In some cases, I can fix such sentences up by deleting the prepositional phrase with the relative pronoun (e.g. deleting "of whom"), or by replacing the relative pronoun with a regular pronoun (e.g. replacing "whom" with "them"), or by replacing the participle with a finite verb form (e.g. replacing "having" with have"):

At present, personal injury cases are heard by many different judges, some having no experience in this field.
At present, personal injury cases are heard by many different judges, some of them having no experience in this field.
At present, personal injury cases are heard by many different judges, some of whom have no experience in this field.

So my first thought was that the examples in the first set were mistakes of composition -- slips of the keyboard -- caused by a typing substitution, by a partial revision, or just by losing track of the structure under construction.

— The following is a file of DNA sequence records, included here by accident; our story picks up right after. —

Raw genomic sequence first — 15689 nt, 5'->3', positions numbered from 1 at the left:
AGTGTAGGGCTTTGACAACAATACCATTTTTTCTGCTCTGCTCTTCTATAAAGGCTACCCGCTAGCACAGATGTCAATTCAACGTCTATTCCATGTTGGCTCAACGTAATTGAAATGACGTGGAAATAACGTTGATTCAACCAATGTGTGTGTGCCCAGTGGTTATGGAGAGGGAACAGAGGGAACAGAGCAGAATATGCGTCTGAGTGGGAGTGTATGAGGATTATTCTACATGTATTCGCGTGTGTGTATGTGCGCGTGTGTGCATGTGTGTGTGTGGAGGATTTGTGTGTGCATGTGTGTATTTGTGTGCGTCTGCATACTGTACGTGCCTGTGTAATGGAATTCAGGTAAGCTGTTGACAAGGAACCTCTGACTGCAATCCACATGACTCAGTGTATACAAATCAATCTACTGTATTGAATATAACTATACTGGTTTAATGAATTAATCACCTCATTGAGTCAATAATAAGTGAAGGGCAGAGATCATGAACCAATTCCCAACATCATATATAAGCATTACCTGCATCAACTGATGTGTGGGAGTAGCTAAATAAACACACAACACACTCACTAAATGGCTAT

However, it seems from Haj's note that such sentences are fine for him. I can't assign him responsibility for the examples above, which I found on the web, but he cites invented examples like

These men, neither of whose ID's being valid, were jailed immediately.
These gophers, some of whom having mated already, command top dollar.

which (if I understand his note) he takes to be perfectly OK. And looking on the web, there are lots and lots of examples of this pattern. So either these preposterous imitations of English have been produced by infiltrators from some parallel universe, or this is one of those little corners of the language where idiolects differ.